John remembers the time just after Owen's death, in the summer of 1968. He goes to the Meany household to speak to Mr. Meany about the funeral arrangements--he wants Rev. Merrill to perform the service--and Mr. Meany takes him into Owen's room, where he is shocked to see that Owen has attached Mary Magdalene's arms to John's mother's dressmaker's dummy. John goes through Owen's things, but does not find the baseball that killed his mother. Mr. Meany--as Mrs. Meany angrily objects in the background--tells John that Owen was not natural; he was, Mr. Meany claims, a virgin birth. He says that he told Owen this fact when Owen was about eleven--at about the same time as John's mother died--and that the infamous "great insult" the Catholic Church has paid the Meanys is to disbelieve their claim. Mr. Meany also shows John Owen's tombstone, which he claims Owen made for himself six months before he died. It is exactly like the vision of Scrooge's tombstone Owen had while acting in A Christmas Carol--and the date inscribed on the tombstone is the actual date of Owen's death.

John thinks that the Meanys are monsters for telling their eleven-year-old son that he was a virgin birth, a kind of second Christ, when it is obviously, patently, untrue. John talks to Rev. Merrill about it, and the reverend agrees--though he disagrees with John that Owen's foreknowledge of his own death constitutes a miracle, which John does believe. As they argue about faith, John suddenly remembers seeing the reverend's face in the bleachers the day his mother was killed--he feels suddenly that Owen is very close to him. The reverend blanches, and suddenly cries out in Owen's voice: "LOOK IN THE THIRD DRAWER, \RIGHT-HAND SIDE." His hand wrenches open the drawer, and John sees the baseball that killed his mother. John knows at once that the Rev. Merrill is his father, and that Merrill was the man his mother waved to just before she died.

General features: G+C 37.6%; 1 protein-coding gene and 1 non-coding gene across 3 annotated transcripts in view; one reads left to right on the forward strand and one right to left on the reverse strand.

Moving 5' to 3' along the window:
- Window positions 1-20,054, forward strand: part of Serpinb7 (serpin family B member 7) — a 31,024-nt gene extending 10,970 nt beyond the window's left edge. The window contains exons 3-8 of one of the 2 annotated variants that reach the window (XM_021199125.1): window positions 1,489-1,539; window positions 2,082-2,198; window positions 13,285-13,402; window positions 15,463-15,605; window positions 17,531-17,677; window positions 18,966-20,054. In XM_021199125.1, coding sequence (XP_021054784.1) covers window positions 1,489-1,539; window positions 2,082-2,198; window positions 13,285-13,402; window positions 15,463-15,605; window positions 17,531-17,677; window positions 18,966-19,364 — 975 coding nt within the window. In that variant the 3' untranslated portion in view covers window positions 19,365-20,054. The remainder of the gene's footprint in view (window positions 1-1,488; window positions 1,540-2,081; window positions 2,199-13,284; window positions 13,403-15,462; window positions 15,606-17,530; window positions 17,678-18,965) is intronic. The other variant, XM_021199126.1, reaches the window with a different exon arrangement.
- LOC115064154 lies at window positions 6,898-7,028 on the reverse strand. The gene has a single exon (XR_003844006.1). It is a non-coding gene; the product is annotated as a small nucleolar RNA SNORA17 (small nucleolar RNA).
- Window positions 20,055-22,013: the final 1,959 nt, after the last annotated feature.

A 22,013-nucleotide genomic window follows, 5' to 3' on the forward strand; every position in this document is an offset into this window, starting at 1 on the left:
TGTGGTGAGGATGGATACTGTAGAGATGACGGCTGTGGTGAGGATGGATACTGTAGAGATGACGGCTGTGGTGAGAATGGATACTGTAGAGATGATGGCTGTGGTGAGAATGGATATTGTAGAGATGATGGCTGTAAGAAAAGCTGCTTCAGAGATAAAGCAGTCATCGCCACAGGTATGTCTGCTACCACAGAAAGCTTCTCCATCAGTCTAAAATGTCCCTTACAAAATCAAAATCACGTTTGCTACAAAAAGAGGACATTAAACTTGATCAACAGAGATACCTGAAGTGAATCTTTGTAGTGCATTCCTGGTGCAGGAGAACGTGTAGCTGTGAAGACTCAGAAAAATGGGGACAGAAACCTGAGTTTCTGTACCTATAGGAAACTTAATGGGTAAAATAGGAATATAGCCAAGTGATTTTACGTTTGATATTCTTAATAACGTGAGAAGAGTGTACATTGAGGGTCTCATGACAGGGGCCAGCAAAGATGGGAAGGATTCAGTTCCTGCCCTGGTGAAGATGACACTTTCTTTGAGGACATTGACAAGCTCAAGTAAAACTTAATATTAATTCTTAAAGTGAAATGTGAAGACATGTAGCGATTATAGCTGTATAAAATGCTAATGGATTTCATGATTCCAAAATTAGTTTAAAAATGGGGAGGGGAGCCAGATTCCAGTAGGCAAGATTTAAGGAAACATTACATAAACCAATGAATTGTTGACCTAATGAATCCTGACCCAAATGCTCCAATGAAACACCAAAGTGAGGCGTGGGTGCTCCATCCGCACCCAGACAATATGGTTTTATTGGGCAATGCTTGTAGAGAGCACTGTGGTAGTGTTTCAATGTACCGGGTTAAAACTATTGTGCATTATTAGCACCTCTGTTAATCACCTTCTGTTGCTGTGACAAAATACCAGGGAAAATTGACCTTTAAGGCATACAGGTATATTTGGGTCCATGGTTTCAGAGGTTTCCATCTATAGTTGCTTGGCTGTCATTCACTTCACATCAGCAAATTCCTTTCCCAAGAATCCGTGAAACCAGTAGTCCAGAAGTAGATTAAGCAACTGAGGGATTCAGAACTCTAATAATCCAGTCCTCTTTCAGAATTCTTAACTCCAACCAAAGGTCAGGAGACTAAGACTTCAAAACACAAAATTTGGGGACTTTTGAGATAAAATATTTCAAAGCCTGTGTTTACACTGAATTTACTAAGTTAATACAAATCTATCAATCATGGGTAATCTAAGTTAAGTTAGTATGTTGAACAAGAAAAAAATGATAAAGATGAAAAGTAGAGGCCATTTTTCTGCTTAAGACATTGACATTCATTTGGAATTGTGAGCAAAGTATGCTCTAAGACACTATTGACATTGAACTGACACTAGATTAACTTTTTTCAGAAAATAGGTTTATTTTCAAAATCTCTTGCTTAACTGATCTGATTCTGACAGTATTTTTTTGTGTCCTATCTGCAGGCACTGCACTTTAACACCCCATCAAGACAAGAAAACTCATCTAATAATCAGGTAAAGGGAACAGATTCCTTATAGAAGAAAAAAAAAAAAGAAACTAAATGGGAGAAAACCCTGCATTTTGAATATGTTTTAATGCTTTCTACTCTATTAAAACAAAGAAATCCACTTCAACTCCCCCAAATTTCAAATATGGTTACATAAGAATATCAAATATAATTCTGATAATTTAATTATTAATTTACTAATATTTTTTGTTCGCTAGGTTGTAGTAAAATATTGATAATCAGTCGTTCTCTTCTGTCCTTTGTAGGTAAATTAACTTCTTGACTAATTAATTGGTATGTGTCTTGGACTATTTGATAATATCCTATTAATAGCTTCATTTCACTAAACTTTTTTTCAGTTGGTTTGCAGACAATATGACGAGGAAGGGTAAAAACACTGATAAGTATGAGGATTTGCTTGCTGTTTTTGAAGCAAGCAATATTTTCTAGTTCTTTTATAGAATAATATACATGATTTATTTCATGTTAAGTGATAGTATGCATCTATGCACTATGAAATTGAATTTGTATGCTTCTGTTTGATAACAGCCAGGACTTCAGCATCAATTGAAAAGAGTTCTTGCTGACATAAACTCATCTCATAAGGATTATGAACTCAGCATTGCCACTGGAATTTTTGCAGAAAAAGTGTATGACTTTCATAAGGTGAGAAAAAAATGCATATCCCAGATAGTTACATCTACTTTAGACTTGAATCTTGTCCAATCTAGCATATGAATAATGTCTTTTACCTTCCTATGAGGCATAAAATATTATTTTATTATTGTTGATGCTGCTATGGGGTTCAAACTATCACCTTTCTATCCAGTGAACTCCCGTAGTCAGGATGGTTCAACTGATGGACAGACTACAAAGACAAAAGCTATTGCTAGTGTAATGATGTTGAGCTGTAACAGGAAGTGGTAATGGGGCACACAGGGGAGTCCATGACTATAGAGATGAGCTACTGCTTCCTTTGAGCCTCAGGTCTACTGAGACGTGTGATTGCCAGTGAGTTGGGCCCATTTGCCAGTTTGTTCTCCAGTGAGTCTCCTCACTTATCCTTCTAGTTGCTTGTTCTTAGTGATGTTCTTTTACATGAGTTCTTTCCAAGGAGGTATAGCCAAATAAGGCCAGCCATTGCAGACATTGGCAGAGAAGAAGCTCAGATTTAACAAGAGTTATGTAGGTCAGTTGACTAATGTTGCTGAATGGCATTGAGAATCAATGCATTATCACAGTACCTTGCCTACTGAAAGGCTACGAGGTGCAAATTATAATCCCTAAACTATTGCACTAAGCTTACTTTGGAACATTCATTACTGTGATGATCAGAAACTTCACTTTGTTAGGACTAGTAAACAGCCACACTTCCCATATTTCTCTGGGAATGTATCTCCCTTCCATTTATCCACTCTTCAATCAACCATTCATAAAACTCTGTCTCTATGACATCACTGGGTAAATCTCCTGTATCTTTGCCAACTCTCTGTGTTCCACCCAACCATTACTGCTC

The reverend admits the truth, and says that it was Tabby's death that shattered his faith in God. He says that when he saw her walking by the baseball field, he prayed for a split second that she would die; immediately after that, Owen's baseball struck her. Rev. Merrill believes that he killed John's mother by wishing her dead, and that, as punishment, God has turned his face away from him. John, numbly disappointed to learn that his father is the spineless Rev. Merrill, thinks that this is nonsense. That night, he retrieves his mother's dummy from Owen's bedroom, places it outside the church, and throws the baseball through the reverend's window. The reverend comes outside, sees the dummy in the red dress, and believes that it is Tabby Wheelwright come back from the grave. He falls to his hands and knees, his faith restored. The following day at Owen's service, he delivers a powerful and sincere eulogy, and his faith never wavers again.